Political Science 3314E Terms. docx

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Western University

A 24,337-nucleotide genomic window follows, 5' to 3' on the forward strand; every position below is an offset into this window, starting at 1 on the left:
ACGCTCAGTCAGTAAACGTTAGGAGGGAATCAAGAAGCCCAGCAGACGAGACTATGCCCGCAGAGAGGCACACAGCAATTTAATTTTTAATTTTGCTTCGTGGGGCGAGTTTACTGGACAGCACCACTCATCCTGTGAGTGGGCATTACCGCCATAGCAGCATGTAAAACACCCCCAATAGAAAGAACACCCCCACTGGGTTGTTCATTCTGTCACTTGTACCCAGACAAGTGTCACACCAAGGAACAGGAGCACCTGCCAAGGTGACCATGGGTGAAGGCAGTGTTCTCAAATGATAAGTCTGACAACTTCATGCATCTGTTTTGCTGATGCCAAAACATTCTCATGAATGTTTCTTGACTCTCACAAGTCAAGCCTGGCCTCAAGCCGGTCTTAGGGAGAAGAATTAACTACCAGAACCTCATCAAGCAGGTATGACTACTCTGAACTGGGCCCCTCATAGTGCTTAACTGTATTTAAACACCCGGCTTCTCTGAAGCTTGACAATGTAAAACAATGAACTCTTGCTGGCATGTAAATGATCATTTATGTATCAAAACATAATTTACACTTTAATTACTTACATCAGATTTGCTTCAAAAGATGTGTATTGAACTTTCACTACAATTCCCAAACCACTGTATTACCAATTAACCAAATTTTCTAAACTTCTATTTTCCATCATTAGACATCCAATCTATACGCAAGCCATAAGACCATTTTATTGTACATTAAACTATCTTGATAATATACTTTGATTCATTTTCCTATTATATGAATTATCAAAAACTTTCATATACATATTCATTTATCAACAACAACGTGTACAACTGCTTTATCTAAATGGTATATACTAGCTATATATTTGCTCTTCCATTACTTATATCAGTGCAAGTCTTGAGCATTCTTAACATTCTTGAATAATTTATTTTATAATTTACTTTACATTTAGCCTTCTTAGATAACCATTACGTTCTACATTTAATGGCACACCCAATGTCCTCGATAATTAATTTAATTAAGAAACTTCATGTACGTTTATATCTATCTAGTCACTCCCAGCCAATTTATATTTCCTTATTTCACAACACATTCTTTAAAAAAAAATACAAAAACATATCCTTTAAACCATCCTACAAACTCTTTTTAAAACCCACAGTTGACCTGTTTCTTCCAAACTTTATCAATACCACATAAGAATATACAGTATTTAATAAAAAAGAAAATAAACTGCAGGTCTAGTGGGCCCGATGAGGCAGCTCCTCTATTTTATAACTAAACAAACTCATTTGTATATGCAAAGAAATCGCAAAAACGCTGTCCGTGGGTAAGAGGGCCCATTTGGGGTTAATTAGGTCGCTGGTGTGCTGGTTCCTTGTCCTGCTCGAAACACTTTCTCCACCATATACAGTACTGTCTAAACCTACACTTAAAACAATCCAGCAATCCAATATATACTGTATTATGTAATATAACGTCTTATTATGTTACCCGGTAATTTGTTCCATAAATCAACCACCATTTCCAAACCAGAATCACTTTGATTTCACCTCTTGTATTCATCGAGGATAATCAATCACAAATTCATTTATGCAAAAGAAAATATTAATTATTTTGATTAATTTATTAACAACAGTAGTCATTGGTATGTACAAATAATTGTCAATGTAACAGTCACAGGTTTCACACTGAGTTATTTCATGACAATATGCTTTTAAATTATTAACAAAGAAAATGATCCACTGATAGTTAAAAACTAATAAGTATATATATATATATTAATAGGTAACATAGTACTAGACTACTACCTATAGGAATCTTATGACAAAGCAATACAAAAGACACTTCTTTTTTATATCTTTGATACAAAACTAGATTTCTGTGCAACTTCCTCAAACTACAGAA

Political Science
Political Science 3314E
Radoslav Dimitrov